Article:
Longtime southern Alberta landowner Bobbi Lambright says she isn’t about to let emotion colour her concerns about coal mining activities on the eastern slopes of the Rocky Mountains.
She was at a news conference in Calgary Monday as Alberta’s opposition NDP announced plans to introduce a private member’s bill that would ban future coal mining and related activities in the region.
“This is not just an emotional reaction on the part of people who love the beautiful mountains,” said Lambright, who’s also a member of the Livingstone Landowners Group.
“You also recognize very quickly when you go in and start to blast literally tens of thousands of acres of mountains and deposit waste rock in the valleys you are opening the door to a level of destruction and disruption that is unprecedented.”
The proposed legislation comes as Alberta’s United Conservative government is to hold public consultations at the end of this month on expanding coal mining in the area.
NDP Leader Rachel Notley says, if passed, the bill would also permanently cancel all coal leases on so-called Category 1 and 2 lands and stop planned changes to water allocations in the area.
Public consultations are scheduled to begin March 29, but so far no details have been released.
“The minister has not released the details around what will be included around her hastily announced consultations. But she did make it clear…that the goal of the consultations will be to develop a coal mining policy, not to protect our mountains,” Notley said.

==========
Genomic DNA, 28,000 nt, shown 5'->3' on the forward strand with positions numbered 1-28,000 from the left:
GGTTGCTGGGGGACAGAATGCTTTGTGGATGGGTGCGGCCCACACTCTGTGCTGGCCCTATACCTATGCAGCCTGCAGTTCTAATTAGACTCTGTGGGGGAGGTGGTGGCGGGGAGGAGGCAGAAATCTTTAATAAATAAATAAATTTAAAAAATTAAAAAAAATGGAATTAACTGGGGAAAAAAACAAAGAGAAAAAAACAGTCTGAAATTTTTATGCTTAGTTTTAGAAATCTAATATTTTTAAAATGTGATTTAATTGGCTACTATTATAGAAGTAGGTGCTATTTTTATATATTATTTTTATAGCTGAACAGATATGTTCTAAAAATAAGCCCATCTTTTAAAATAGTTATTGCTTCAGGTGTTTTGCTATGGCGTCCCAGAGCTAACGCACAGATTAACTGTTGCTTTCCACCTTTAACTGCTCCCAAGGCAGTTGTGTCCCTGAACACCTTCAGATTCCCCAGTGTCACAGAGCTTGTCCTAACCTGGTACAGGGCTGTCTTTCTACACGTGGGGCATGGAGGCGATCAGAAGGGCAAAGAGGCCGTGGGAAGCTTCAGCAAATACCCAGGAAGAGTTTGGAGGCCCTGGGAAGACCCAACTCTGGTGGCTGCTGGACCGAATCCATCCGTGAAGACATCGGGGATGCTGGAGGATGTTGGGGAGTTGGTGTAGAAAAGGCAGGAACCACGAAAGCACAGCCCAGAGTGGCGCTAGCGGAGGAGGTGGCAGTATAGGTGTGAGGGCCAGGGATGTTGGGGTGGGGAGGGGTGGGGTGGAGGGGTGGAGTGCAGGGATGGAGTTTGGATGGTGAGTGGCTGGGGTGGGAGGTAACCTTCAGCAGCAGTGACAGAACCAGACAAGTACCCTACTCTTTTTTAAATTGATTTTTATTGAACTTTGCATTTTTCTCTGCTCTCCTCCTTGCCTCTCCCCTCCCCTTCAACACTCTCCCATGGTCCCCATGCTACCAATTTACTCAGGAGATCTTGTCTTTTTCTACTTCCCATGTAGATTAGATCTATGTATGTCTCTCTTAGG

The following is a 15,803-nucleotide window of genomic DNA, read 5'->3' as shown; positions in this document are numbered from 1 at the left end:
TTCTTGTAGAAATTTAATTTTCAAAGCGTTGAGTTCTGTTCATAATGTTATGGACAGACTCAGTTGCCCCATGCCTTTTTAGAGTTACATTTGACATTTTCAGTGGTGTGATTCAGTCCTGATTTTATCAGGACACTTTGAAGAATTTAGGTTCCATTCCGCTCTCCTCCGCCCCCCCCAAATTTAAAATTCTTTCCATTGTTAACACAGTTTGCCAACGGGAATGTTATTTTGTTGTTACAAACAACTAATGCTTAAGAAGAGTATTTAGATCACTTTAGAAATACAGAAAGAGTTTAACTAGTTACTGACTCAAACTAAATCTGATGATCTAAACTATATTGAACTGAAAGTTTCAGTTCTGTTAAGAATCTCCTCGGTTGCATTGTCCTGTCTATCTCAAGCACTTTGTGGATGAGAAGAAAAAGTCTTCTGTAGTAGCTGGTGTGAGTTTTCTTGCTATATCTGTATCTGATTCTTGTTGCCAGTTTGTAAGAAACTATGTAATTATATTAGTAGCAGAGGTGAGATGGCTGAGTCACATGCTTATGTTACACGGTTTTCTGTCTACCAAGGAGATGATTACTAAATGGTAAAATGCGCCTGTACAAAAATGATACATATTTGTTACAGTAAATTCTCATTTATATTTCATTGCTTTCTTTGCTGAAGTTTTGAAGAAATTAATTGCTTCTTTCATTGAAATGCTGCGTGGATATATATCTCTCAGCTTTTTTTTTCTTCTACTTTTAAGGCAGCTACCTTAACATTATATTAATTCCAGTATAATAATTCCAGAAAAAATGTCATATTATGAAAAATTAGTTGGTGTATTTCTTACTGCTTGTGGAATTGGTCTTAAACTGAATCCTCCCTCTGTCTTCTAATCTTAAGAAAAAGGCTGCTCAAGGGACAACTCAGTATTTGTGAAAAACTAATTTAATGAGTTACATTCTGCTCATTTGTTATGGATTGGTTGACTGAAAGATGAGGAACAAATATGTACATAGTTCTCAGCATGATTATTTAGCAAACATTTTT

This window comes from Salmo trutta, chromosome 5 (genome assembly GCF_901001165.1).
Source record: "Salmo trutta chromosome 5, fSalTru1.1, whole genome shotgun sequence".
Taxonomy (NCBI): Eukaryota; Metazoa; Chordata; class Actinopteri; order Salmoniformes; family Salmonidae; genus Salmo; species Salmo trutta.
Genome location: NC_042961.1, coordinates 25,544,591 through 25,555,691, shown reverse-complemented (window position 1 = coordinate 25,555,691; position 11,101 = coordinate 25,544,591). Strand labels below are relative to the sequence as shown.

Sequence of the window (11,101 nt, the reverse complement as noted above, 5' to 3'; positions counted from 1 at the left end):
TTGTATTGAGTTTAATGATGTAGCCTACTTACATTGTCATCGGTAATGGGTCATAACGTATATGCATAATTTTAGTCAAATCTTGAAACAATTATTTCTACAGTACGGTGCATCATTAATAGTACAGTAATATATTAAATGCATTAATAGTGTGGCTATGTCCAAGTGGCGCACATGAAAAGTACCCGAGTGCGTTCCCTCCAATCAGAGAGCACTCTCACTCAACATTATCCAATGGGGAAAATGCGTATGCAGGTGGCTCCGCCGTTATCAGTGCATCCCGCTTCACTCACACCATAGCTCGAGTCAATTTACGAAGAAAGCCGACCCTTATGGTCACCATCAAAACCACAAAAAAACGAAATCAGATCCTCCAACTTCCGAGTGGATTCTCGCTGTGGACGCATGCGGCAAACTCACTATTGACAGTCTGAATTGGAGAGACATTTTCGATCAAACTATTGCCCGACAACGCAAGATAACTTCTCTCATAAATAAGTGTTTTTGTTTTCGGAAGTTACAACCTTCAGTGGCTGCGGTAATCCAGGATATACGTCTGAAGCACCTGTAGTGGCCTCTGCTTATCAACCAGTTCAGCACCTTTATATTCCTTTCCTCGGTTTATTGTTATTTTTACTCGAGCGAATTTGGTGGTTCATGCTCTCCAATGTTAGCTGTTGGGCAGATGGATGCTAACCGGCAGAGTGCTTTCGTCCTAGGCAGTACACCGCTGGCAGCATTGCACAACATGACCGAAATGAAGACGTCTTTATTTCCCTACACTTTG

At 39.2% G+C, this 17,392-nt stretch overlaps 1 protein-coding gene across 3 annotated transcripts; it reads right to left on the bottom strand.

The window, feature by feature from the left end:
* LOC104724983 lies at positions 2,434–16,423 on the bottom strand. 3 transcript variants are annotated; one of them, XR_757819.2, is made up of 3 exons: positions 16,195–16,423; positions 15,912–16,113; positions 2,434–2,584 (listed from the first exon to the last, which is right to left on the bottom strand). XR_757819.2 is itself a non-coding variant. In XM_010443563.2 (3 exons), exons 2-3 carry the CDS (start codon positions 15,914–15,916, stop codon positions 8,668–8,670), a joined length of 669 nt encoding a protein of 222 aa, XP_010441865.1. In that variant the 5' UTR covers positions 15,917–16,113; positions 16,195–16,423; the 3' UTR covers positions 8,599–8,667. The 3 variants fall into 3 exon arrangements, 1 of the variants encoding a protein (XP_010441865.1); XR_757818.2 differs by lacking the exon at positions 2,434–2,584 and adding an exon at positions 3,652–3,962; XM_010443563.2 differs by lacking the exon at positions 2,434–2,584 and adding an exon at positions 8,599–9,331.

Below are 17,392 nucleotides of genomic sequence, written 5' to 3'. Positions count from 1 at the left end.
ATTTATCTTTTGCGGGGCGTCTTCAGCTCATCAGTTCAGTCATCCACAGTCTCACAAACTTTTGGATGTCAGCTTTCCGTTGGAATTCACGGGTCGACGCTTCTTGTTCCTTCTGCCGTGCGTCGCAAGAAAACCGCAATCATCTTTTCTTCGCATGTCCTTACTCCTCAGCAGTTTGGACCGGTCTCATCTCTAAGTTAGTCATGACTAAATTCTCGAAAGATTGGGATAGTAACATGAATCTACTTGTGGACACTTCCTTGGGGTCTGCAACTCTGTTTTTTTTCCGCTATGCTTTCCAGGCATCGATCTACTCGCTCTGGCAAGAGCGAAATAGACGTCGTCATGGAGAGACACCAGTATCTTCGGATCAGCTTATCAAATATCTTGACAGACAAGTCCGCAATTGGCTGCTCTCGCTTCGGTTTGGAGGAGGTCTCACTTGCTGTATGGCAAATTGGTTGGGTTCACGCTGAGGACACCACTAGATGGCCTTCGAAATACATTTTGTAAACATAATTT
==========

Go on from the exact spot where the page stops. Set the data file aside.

The fact that no guidelines have been released has Notley wondering if it’s just a public relations exercise.
“Even if they are doing consultations we don’t know if they won’t continue to have backroom deals and backroom meetings with coal lobbyists that still ultimately end with the same outcome,” Notley added.
Lambright said her group has ideas of what should be included such as taking a land-use focus and taking into account independent third-party information.
She said the landowners group intends to take part in the consultations but would like some guidance.
“We are not aware of any of the details of how the consultations will unfold,” Lambright said.
The UCP revoked last spring a 1976 policy that had protected the Rockies and their eastern slopes from open-pit coal mines.
Opposition built and spread until it included small-town mayors, First Nations, popular entertainment figures and a broad spectrum of Albertans.
The government reinstated the policy last month and promised there would be public input on coal-mining and no more leases on the most vulnerable land would be sold.